The real discoverability problem in publishing is that readers are discovering (and enjoying) books that don’t come from the large publishers. What these publishers have is a competition problem not a discoverability problem.
Amazon regularly gets slated for purported anti-competitive actions, but it has done more to create the digital marketplace than any other company. It has also done more to open up that marketplace to vendors of all shapes and sizes than any other company. Small publishers and self-publishers, for the very first time, have a level playing field with large publishers.
In other words, Amazon has fostered huge levels of competition that rarely get spoken about. Because Big Publishing doesn’t want actual competition. It hates actual competition. Read More…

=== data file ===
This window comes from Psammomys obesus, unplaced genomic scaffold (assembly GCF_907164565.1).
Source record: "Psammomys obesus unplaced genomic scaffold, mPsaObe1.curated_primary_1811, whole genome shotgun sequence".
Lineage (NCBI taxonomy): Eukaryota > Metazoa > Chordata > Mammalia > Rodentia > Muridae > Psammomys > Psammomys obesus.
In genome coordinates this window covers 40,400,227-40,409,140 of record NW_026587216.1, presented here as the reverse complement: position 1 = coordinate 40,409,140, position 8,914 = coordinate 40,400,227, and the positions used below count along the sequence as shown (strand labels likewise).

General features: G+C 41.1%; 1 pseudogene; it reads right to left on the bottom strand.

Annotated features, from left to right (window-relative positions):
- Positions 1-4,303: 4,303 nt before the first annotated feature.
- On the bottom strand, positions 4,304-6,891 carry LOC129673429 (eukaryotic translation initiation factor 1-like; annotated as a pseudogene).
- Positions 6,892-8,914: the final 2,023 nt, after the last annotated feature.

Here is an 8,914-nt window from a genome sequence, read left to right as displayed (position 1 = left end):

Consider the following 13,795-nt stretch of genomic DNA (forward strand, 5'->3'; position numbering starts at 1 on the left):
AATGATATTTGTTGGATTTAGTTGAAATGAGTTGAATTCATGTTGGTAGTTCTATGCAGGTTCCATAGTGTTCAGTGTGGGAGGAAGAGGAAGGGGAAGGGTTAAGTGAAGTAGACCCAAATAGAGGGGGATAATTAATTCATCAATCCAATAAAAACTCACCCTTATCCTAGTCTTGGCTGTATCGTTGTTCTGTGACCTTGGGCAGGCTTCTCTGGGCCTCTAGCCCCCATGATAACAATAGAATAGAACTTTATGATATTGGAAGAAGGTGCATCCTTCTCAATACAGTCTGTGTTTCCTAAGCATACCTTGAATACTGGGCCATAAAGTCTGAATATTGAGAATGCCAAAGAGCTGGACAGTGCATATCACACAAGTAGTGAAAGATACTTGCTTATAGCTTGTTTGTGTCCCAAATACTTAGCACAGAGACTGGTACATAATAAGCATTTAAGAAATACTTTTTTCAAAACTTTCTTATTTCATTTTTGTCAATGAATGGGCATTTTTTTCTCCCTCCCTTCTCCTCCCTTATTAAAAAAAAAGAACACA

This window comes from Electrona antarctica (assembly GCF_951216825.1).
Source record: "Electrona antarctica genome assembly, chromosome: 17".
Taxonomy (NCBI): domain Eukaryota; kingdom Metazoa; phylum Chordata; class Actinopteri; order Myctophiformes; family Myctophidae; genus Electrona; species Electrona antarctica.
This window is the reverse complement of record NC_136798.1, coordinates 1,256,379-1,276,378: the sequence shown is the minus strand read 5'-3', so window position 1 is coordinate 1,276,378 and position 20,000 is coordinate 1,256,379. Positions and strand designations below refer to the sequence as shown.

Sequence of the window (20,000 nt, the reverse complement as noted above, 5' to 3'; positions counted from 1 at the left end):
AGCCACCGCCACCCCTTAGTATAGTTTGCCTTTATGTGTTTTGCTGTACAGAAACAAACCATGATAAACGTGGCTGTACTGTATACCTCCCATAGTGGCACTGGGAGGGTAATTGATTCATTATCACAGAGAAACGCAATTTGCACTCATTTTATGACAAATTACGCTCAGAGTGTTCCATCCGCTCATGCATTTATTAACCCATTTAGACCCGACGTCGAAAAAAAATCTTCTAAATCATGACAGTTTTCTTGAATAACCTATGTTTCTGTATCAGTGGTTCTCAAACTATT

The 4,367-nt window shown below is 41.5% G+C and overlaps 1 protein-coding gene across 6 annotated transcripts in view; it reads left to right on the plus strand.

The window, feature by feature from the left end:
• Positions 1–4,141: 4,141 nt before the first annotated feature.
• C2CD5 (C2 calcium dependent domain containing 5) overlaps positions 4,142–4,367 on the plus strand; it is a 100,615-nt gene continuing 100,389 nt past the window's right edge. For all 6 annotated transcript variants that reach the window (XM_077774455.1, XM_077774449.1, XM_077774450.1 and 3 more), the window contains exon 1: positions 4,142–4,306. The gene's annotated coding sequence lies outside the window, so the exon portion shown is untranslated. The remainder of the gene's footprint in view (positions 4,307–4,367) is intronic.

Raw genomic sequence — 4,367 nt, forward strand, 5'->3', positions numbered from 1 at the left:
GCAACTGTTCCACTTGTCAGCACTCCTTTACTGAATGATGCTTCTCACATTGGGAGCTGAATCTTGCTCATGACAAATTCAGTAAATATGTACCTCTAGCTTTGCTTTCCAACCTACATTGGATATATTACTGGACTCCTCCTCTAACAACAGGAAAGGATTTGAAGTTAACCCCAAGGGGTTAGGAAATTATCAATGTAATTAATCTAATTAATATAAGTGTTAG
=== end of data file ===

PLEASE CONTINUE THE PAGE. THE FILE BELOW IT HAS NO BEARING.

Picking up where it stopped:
The reaction to the filing of the DoJ’s antitrust suit was predictable. Among other things, the DOJ has been accused of working for Amazon, helping them to “destroy the publishing industry.”
If you want to sample the mindset I’m referring to, simply visit the comments of any article on the matter in the trade press – although this vocal group are strangely absent from the comments of articles such as this one describing publishers’ (alleged!) attempts to cover up their actions by deleting emails.
I’m not sure when “the publishing industry” become exclusively synonymous with the largest publishers. I’m not sure when their narrow interests became everyone’s interests, because what’s good for Penguin isn’t necessarily good for writers, small presses, or indie bookstores. Read More…